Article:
I was only 25 years old when I found out my chances of conception were quickly dwindling. Totally single — and having previously thought I had all the time in the world — I immediately assessed any and all options to combat what was happening in my body. By 27, I had two failed IVF cycles under my belt, five surgeries, and the knowledge that I would likely never conceive.
I would never get the chance to “try” with someone I loved.
As someone who writes frequently about infertility, I tend to get a lot of emails from women in varying stages of treatments that have questions about their own journeys. I try to help when I can, and to point them in the direction of appropriate resources when I can’t. But recently, one such email brought me to my knees.
The woman writing was divorcing, and had questions about how the clinic would handle her remaining embryos. She expressed frustration to even be dealing with this at all, basically telling me it wasn’t fair because “he’s the one that’s broken.”
She was justifiably angry and hurt, lashing out as a result of frayed nerves and emotions. But that one line — it cut me.
“The one that’s broken.”
Now in my early 30s and the adoptive mother of a pretty phenomenal little girl, I like to think I am at a healthy and resolved place when it comes to my infertility. But then I think about dating, about finally trying to find a partner in this life, and I still struggle with feeling as though I am somehow “less than” because of my inability to conceive.
Because I’m the one that’s broken.
On a logical level, I know there is much more to who I am than my infertility. My friends shower me with encouragement that the right man won’t care about my empty womb. But then I think about the kind of man I want, the kind who loves kids and wants a house full of them one day. And I feel like it isn’t fair to ask that man to give up on his dreams of a biological child, just because I’m … broken. Particularly when there are so many women to choose from who have more to offer in the reproductive realm.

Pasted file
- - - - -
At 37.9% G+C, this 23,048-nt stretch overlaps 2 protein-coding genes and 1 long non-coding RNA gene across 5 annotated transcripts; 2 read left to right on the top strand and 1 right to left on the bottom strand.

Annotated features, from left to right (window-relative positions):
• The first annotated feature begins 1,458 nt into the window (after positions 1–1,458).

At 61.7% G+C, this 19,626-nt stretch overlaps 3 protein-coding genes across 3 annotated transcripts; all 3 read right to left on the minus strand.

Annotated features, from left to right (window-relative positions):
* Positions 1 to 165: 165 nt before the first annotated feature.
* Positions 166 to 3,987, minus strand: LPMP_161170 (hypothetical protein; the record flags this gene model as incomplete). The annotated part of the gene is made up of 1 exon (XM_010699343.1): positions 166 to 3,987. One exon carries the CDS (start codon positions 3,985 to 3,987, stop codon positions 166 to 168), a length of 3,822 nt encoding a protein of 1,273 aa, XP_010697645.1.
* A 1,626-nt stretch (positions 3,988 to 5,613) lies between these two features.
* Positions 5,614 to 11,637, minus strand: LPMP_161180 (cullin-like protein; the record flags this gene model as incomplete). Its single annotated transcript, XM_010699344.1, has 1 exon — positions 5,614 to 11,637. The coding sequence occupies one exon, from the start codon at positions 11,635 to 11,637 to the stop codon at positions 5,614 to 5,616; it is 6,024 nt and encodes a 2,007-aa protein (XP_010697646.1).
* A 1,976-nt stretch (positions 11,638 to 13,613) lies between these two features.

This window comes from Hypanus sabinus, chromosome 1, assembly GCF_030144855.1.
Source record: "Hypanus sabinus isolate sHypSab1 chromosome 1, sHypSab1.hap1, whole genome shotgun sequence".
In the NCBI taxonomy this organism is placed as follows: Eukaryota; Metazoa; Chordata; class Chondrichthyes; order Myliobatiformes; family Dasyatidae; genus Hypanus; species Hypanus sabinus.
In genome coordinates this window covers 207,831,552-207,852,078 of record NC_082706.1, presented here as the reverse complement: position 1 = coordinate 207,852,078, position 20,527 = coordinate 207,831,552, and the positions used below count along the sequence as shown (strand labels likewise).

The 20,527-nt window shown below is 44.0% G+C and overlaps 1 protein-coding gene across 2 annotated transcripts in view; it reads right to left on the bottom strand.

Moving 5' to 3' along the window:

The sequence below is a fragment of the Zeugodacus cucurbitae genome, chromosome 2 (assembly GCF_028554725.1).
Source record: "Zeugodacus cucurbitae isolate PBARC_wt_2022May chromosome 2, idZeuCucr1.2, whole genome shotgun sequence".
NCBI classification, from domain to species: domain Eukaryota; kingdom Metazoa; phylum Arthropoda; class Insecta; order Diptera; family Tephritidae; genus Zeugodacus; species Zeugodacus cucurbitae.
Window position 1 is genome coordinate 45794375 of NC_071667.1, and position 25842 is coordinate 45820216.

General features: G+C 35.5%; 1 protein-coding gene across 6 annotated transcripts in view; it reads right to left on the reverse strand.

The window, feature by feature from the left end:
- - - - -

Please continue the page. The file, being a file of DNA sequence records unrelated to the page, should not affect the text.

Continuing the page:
And so, it holds me back. Even when I know it shouldn’t.
I’ve had the conversation a handful of times now, with men I’ve dated to varying degrees, and they’ve all handled the news of my infertility incredibly well. Not one has made me feel “less than” because I can’t conceive. And never once have I been led to believe it was a deal breaker. Despite these assurances, it’s hard for me to imagine being the reason someone else might not be able to have a biological child.
Now, as an adoptive mother, I know in my heart that there is very little to biology — that I couldn’t possibly love my girl more, even if I had carried her beneath my heart for those nine months. But I also know there was a long period of mourning for me before she came into my life. A lot of grief that surrounded never being able to carry a child.
A part of me that still, even now, will probably always look at pregnant bellies with a bit of envy.
So I think it’s fair that any man who ends up with me might also experience the same level of grief. Even if he does eventually come to realize that adoption is also right for him, and even if we do fill our home with children brought to us through other means, there could still be moments, even years down the line, of wondering, “What if?”
I’ll express these concerns every now and again, and everyone is always quick to brush them aside. To remind me that I have so much to offer, and that the right man would never think of me as broken.
But then there it was, in writing for me to soak in completely — a woman who loved and married a man, but who still thought of him as broken because he couldn’t naturally give her a child.
“He’s the one that’s broken.”
I’m the one that’s broken.
I don’t think I will ever fully get over my inability to conceive. And while I would tell any other woman being so hard on herself that she was wrong, and that her infertility would never define her — I still can’t help but feel it about myself.
It’s funny how cruel we can sometimes be to ourselves.
But I don’t want that. I’m happy with my life now, more in love with my daughter than I ever imagined possible. I would go through those years of heartache and pain again and again, as long as I knew they would always lead me back to her.
So why isn’t it possible for me to believe a man could come along who would feel exactly the same about us? A man who wouldn’t see giving up on a biological child as a sacrifice at all?
I would like to believe he’s out there. I may just need to convince myself I’m not “the one who’s broken” first.More On